We have been counting down the days until we fly out on the 23rd but, we realize that our first big departure day is tomorrow when we leave our house. We have been scurrying around for weeks trying to get all in place. The packing, sorting, donating, selling, scrapping and now, the cleaning.

For me, it feels like one of the most emotional parts. Packing up our lives means going through all the things that are around us daily. IMG_3120The regular coffee cups, the choices of shirts to wear, the boys Legos, that favorite pillow or cuddle blanket. Even going through shampoos, a lucky necklace or board game. We have been reducing our possessions to the smallest of piles to take with us.

 

The pack list is rather minimal. Pack what you can carry. IMG_3129
We still have some honing down to do and we will, however, it is certainly a fraction of what we have had access to everyday.

I have been impressed to see how our kids have been coping with the change and they have shown us, over and over again that they are very resilient kids. Most kids are. They live in the moment better than most adults. They are playing with what is in front of them even if it has been reduced to that last box of Legos and their Kindles.

These last days we have been feverishly cleaning surfaces and taping up boxes. Now the pod is gone (much to our

Good bye Pod!neighbor’s relief, I am sure) and our halls echo with our voices, we are aware that it is really us that makes a home. We ever we are, we will be fine.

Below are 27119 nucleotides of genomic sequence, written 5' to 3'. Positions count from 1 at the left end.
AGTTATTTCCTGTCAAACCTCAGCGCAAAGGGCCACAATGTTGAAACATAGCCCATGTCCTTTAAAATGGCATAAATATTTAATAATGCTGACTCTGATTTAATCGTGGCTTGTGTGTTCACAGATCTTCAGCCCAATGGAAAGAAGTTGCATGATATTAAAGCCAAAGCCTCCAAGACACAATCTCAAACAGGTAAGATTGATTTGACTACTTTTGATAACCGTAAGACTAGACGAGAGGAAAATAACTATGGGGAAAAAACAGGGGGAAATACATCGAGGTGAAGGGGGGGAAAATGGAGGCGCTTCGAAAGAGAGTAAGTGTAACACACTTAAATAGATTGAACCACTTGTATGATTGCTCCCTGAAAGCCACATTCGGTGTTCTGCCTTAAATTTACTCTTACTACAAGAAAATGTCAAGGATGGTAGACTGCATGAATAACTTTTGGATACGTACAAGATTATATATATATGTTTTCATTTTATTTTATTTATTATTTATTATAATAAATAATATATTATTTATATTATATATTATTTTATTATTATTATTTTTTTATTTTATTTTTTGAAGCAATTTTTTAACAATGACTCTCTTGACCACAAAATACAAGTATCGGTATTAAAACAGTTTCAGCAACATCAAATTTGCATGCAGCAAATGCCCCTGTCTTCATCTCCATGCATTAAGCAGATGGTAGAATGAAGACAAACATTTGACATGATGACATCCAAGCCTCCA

We did have one of our two Bon Voyage parties. We had a give away area where folks sorted through some of the items we couldn’t yet donate or dump. It was a fun night where we also drank some of those really nice bottles of wine we have been saving for how long? Literally decades for some of them.

Lightening up the load. Today, we take our kitty to her new home with a long time friend, Ace. We pass the keys over to our patient renters. We return that final batch of library books. We use that borrowed vacuum for the last time.Growth chart measurement! Last for awhile We check the mail. Return keys to my office, measure the boys growth on the wall for that last time for a while and return that leftover dish from our Bon Voyage party.

Tonight we sleep the last time on our pile of blankets on the couch and the last bed left  in the house.

Tomorrow we drive to Idaho for a week of visiting family and friends. Our renters move in and we are officially on the road. Our journey in the contiguous 48 States starts our journey.